Your local authority is obliged, under the Environmental Protection Act 1990, to investigate any complaint of ‘statutory nuisance’ from people living in its area. This includes complaints about noise and dust from building work if it interferes with the use or enjoyment of other people’s property or is prejudicial to their health.

Local authorities always prefer adjacent landowners to resolve matters amicably – for example by arranging for deliveries or works to only happen at certain hours of the day and by restricting work on Sundays and Bank Holidays. If the local authority decides to take enforcement action, you should comply with this because contravention can lead to prosecution.

Party Wall Agreement Template

You can find Party Wall Agreement templates online. An example of a Party Wall Agreement template can be found Here.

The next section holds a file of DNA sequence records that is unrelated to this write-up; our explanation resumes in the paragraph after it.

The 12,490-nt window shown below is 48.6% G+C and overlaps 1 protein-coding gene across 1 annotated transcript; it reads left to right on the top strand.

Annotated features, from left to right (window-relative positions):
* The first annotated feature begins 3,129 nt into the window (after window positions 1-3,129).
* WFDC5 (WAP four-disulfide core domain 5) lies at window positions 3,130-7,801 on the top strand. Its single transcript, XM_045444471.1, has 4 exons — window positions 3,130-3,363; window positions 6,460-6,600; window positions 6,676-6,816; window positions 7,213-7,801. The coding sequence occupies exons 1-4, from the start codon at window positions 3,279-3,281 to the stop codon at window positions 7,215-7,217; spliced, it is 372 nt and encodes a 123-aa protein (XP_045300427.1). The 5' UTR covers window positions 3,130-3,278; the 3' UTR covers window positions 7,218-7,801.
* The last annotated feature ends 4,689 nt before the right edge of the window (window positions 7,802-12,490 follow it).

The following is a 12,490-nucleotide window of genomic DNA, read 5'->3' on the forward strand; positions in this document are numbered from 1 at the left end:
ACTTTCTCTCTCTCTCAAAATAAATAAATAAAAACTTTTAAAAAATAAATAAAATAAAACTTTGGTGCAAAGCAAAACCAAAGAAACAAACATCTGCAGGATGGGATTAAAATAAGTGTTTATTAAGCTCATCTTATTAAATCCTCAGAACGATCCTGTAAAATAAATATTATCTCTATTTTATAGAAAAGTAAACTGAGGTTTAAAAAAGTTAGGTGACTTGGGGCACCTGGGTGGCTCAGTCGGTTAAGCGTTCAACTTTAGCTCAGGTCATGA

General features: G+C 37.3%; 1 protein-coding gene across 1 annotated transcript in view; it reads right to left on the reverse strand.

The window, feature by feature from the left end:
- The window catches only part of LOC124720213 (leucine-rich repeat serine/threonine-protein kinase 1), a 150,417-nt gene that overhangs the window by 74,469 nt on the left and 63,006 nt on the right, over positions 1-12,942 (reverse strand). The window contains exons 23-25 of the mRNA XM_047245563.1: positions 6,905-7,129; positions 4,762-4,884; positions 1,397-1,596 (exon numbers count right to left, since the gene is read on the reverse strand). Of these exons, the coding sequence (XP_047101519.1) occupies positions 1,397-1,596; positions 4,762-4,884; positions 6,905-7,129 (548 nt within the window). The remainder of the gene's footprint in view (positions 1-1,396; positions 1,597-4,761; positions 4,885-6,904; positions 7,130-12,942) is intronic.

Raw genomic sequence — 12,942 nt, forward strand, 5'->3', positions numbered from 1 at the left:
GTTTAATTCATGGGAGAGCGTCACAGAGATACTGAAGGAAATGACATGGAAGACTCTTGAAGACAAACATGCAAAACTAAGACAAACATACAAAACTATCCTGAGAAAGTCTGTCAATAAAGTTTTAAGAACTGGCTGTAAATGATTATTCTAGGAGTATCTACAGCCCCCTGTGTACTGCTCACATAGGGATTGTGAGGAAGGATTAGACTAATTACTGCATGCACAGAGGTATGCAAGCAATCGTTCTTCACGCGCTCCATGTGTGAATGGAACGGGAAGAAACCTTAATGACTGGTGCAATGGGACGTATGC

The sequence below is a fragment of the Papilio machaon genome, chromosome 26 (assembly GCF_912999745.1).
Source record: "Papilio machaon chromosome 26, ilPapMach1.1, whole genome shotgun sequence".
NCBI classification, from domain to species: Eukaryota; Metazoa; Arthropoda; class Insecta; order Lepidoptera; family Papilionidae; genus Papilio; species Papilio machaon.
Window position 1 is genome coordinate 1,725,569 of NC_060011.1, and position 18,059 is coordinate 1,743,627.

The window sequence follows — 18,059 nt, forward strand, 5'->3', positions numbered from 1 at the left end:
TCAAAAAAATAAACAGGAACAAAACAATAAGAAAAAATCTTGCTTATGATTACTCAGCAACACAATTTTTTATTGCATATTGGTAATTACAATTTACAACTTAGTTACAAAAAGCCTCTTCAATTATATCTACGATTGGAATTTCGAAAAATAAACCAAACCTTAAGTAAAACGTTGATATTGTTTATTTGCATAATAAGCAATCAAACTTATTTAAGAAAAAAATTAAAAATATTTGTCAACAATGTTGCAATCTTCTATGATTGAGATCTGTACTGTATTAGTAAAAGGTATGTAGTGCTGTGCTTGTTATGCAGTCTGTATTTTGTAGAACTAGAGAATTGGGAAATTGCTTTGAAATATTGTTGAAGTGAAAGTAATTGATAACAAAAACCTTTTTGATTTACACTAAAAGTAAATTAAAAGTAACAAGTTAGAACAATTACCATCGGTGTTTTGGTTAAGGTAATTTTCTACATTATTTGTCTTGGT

Thinking of having a loft conversion but not sure where to start? Party wall issues may sound complicated, but they needn’t be. With over 15 years’ experience in delivering high-end loft conversions in London, we can help you realise your vision – engineered to perfection and delivered on-time, on-budget and defect-free. You are assured of:

• accurate, fixed-price quote and detailed cost breakdown at the outset – no spiraling costs and no surprises!
• structural expertise at all stages of design and build
• high quality design, construction and finishes from skilled designers, construction experts and specialist craftsmen
• full transparency – follow the on-site progress of your project online through videos and photos as they are updated each week; view milestones and percentage of work complete, and monitor cashflow.

You can read more about loft conversion in London here.

Contact Dobuild expert house loft conversion team today to learn how we could benefit your loft conversion project. Call us on 0203 916 5327 or email us at info@dobuild.co.uk to arrange a free no obligation consultation and quote.